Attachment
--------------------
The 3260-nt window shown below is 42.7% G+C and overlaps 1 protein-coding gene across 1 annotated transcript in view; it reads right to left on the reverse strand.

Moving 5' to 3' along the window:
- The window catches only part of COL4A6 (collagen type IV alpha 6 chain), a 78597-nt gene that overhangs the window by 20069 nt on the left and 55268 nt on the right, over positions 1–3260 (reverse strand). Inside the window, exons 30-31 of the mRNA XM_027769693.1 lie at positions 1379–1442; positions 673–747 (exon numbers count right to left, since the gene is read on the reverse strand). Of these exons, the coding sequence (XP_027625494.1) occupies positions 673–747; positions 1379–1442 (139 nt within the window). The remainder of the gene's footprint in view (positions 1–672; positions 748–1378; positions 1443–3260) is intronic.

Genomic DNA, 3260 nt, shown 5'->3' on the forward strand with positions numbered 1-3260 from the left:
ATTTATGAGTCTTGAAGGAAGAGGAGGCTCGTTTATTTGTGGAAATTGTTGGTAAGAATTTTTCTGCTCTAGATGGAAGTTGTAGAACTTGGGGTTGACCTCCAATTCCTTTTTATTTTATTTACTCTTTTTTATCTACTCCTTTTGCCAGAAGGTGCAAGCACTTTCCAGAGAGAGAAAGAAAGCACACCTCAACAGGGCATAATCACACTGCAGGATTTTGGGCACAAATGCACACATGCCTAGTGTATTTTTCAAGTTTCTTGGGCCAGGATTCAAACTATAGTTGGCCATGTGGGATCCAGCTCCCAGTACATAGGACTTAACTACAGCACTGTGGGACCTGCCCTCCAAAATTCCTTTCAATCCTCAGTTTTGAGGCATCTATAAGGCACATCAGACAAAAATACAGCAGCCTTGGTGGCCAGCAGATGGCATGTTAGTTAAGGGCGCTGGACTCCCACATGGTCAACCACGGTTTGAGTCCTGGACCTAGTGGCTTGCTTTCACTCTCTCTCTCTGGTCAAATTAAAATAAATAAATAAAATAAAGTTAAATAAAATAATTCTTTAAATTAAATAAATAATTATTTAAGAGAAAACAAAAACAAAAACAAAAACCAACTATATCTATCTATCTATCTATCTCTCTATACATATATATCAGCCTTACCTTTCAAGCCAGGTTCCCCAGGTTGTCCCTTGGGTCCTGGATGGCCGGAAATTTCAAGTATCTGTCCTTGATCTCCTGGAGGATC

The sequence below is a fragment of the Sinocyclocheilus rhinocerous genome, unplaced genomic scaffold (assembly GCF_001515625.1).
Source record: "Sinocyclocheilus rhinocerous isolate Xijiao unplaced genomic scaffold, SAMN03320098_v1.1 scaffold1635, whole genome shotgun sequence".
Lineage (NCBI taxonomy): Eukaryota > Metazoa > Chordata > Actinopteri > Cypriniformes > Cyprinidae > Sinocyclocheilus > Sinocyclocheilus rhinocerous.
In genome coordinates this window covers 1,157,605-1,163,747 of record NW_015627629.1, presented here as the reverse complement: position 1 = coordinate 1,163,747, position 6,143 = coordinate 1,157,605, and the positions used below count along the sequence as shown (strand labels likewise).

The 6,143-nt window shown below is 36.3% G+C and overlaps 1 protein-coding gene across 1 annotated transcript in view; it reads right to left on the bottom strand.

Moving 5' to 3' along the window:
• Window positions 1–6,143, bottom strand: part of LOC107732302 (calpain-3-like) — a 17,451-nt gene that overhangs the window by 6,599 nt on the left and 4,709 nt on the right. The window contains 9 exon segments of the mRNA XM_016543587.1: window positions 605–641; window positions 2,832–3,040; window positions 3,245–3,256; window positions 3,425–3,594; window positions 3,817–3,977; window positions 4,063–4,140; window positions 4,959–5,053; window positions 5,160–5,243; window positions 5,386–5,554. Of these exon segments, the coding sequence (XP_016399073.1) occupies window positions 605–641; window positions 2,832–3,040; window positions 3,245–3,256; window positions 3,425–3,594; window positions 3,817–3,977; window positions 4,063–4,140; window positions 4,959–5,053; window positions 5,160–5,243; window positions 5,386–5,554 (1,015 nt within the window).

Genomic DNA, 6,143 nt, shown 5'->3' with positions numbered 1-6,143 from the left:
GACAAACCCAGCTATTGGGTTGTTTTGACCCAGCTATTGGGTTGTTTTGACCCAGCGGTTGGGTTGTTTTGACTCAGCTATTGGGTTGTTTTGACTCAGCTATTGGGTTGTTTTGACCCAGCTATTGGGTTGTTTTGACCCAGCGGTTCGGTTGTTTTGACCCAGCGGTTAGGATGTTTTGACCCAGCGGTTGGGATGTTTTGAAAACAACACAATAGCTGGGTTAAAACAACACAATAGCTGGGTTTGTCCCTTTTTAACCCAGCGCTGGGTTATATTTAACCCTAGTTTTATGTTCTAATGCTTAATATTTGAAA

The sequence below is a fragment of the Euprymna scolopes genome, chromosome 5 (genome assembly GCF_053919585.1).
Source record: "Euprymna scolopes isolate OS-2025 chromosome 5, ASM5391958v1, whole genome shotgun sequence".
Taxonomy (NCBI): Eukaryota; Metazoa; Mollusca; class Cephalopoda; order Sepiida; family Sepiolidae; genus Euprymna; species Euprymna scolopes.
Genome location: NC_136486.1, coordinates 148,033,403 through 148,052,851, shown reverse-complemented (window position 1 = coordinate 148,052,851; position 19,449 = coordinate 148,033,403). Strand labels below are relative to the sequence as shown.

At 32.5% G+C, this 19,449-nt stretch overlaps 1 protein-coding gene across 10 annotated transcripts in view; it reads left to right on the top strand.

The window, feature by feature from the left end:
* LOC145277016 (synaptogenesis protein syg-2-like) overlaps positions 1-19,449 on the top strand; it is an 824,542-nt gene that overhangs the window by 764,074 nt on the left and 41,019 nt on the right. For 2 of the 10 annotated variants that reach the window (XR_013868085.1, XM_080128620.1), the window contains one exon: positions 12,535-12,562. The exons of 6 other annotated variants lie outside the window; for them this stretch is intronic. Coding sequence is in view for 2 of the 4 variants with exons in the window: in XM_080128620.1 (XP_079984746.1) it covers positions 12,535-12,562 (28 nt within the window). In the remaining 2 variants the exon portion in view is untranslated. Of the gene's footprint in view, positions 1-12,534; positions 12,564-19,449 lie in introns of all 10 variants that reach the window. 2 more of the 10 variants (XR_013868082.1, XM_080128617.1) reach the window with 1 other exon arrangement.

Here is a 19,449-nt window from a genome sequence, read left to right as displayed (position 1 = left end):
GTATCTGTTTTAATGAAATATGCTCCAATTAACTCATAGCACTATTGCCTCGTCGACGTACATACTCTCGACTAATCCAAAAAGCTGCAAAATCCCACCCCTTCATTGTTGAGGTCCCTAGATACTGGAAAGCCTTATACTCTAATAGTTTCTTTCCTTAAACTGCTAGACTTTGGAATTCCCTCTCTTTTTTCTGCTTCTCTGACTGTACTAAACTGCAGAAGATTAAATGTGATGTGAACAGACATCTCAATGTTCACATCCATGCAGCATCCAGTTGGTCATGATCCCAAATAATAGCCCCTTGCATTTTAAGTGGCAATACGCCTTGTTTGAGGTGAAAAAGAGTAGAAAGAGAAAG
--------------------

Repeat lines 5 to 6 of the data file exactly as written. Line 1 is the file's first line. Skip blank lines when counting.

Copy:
ATTTATGAGTCTTGAAGGAAGAGGAGGCTCGTTTATTTGTGGAAATTGTTGGTAAGAATTTTTCTGCTCTAGATGGAAGTTGTAGAACTTGGGGTTGACCTCCAATTCCTTTTTATTTTATTTACTCTTTTTTATCTACTCCTTTTGCCAGAAGGTGCAAGCACTTTCCAGAGAGAGAAAGAAAGCACACCTCAACAGGGCATAATCACACTGCAGGATTTTGGGCACAAATGCACACATGCCTAGTGTATTTTTCAAGTTTCTTGGGCCAGGATTCAAACTATAGTTGGCCATGTGGGATCCAGCTCCCAGTACATAGGACTTAACTACAGCACTGTGGGACCTGCCCTCCAAAATTCCTTTCAATCCTCAGTTTTGAGGCATCTATAAGGCACATCAGACAAAAATACAGCAGCCTTGGTGGCCAGCAGATGGCATGTTAGTTAAGGGCGCTGGACTCCCACATGGTCAACCACGGTTTGAGTCCTGGACCTAGTGGCTTGCTTTCACTCTCTCTCTCTGGTCAAATTAAAATAAATAAATAAAATAAAGTTAAATAAAATAATTCTTTAAATTAAATAAATAATTATTTAAGAGAAAACAAAAACAAAAACAAAAACCAACTATATCTATCTATCTATCTATCTCTCTATACATATATATCAGCCTTACCTTTCAAGCCAGGTTCCCCAGGTTGTCCCTTGGGTCCTGGATGGCCGGAAATTTCAAGTATCTGTCCTTGATCTCCTGGAGGATC

The sequence below is a fragment of the Sinocyclocheilus rhinocerous genome, unplaced genomic scaffold (assembly GCF_001515625.1).